Screenshot 2023 02 04 at 12.54.27 pm

What is Creative Commons?

By ckruts
  • Mickey Mouse and Copyright Law

    Short video explaining the connection of Disney and Mickey Mouse to the CTEA. [Mickey Mouse and Copyright Law] Tech Insider. Mickey Mouse and Copyright Law. Youtube. October 3, 2015. .
  • Sony Bono Copyright Term Extension Act enacted

    Sony Bono Copyright Term Extension Act enacted
    This act of legislation extended copyright for every work in the US for 20 more years - a total of the life of the creator plus 70 years. Named in honor of Sony Bono a sponsor of the bill who died nine months before it became law. The CTEA was also called the Mickey Mouse Protection Act as Disney lobbied to prevent Steamboat Willie from falling into the public domain. Wikipedia. "Copyright Term Extension Act." Accessed February 4, 2023. Image is Public Domain.
  • Center for Internet and Society

    Lawrence Lessig recognized the disparity between copyright law and technological advances. To address this among other things, Lessig founded the Center for Internet and Society at Stanford. This entity "brings together" experts in various fields "to study the interaction of new technologies and the law and to examine how the synergy between the two can either promote or harm public goods..."[1] [1] CIS, “CIS: About Us,” CIS, accessed February 4, 2023,
  • Creative Commons Nonprofit organization created

    Perhaps seeing the writing on the wall regarding legal challenges to the constitutionality of the CTEA, in 2001 Creative Commons was created with the specific purpose to help address the ability of creators to share work on the internet (digitally) freely within the the parameters of copyright laws around the world.
  • Creative Commons Licenses first published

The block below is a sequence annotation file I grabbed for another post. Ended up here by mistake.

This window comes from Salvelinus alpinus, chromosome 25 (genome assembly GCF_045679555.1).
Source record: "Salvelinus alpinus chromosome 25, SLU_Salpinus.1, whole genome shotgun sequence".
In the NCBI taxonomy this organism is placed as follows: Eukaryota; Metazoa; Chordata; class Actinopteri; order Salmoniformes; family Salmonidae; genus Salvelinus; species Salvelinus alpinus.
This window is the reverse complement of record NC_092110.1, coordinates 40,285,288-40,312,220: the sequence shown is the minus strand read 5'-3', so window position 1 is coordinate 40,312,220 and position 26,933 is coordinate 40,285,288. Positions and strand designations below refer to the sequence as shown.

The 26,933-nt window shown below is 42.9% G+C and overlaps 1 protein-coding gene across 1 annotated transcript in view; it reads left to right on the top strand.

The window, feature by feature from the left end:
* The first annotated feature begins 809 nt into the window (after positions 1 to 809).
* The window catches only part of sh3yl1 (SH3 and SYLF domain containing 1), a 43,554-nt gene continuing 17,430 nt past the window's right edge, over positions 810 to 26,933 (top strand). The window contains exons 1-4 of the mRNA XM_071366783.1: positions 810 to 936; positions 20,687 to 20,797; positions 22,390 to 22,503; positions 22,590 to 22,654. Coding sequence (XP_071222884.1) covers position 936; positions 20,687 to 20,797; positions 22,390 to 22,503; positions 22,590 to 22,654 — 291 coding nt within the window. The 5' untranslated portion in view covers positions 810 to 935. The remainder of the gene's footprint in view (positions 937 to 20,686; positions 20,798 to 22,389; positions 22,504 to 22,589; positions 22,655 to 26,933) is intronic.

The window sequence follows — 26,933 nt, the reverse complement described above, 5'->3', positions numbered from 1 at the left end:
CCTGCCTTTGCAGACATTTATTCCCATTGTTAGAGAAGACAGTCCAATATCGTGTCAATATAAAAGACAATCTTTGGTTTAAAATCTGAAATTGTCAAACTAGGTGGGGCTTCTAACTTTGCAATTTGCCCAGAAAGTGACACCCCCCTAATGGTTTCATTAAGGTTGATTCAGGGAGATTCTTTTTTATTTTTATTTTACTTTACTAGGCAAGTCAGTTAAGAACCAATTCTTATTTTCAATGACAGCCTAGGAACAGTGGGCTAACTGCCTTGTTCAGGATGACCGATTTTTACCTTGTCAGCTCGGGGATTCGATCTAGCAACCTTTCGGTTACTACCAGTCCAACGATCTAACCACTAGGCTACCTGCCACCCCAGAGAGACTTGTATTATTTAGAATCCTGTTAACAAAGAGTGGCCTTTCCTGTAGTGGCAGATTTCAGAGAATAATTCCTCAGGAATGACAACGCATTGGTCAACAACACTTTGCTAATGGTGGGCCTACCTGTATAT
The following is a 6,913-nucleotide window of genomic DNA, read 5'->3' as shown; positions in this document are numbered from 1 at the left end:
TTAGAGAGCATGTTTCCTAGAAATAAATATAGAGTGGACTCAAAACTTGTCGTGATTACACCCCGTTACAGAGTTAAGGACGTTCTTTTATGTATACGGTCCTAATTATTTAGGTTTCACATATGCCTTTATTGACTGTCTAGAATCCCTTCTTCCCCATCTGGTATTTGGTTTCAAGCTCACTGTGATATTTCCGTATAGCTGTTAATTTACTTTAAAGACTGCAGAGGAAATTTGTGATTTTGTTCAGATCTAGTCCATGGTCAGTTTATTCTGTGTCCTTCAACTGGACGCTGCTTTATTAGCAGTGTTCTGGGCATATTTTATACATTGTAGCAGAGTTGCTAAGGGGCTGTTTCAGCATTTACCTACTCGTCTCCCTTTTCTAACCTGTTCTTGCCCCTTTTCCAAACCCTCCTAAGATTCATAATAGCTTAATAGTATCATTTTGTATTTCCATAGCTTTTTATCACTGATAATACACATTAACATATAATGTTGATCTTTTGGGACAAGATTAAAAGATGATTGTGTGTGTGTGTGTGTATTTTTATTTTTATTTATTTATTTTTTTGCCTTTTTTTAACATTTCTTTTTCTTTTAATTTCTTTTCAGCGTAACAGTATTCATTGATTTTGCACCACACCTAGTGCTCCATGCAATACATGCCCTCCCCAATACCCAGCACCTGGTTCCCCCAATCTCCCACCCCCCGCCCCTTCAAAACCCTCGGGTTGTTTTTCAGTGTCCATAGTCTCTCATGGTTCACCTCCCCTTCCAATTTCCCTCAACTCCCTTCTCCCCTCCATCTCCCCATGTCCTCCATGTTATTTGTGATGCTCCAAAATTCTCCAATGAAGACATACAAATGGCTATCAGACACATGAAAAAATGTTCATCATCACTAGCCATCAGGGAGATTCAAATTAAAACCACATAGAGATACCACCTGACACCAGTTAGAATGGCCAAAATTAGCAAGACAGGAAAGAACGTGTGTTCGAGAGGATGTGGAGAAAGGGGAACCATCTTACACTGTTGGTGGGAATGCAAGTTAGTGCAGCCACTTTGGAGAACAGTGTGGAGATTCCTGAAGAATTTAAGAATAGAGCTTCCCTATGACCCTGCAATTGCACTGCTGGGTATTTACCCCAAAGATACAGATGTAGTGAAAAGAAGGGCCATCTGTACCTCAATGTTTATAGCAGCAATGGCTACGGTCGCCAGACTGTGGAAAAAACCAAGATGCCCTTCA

Creative Commons Licenses first published
    In 2002, CC first published the Creative Commons licenses. These licenses are public and free allowing creators to keep copyrights while still freely sharing their work. The CC licenses are global and allow creators to work within the parameters of varying laws worldwide.
  • Eldred v. Ashcroft Supreme Court decision

    Eldred v. Ashcroft Supreme Court decision
    Eric Eldred, an internet publisher, joined with a number of publishers who depend on the public domain for their work to challenge the CTEA. He was represented by Lawrence Lessig. Although Lessig argued that the CTEA was unconstitutional based on precedent, the US Supreme Court upheld the law as constitutional in a 7 - 2 majority. Eric Eldred, Wikimedia,, CC BY 2.0 Generic license.
  • CC Licenses Used Globally

    Today Creative Commons Licenses are used on nearly 2 billion works online on 9 million websites. They have even been adopted by governments and institutions as the "global standard." "[Unit 1: 1.1 The Story of Creative Commons]" by Creative Commons. CC BY 4.0.
  • CC Today

    The Movement is a commitment to the idea that the world is a better place when we freely and openly share ideas and innovations. CC staff work worldwide and there are people outside of CC committed to openness and collaboration. In 2020, CC implemented 3 new strategic goals: advocacy, innovation, and capacity building. "[Unit 1: 1.2 Creative Commons Today]" by Creative Commons. CC BY 4.0.
  • CC Global Network

    The CCGN is evolving and is just one part of the open movement. The CCGN consists of members from various backgrounds working on collaborative projects. There are 45 chapters and over 700 members currently. To get involved you can contact CC to find a chapter in your country or you can access the open Network platforms dedicated to things like Open Education, Copyright, and Open GLAM.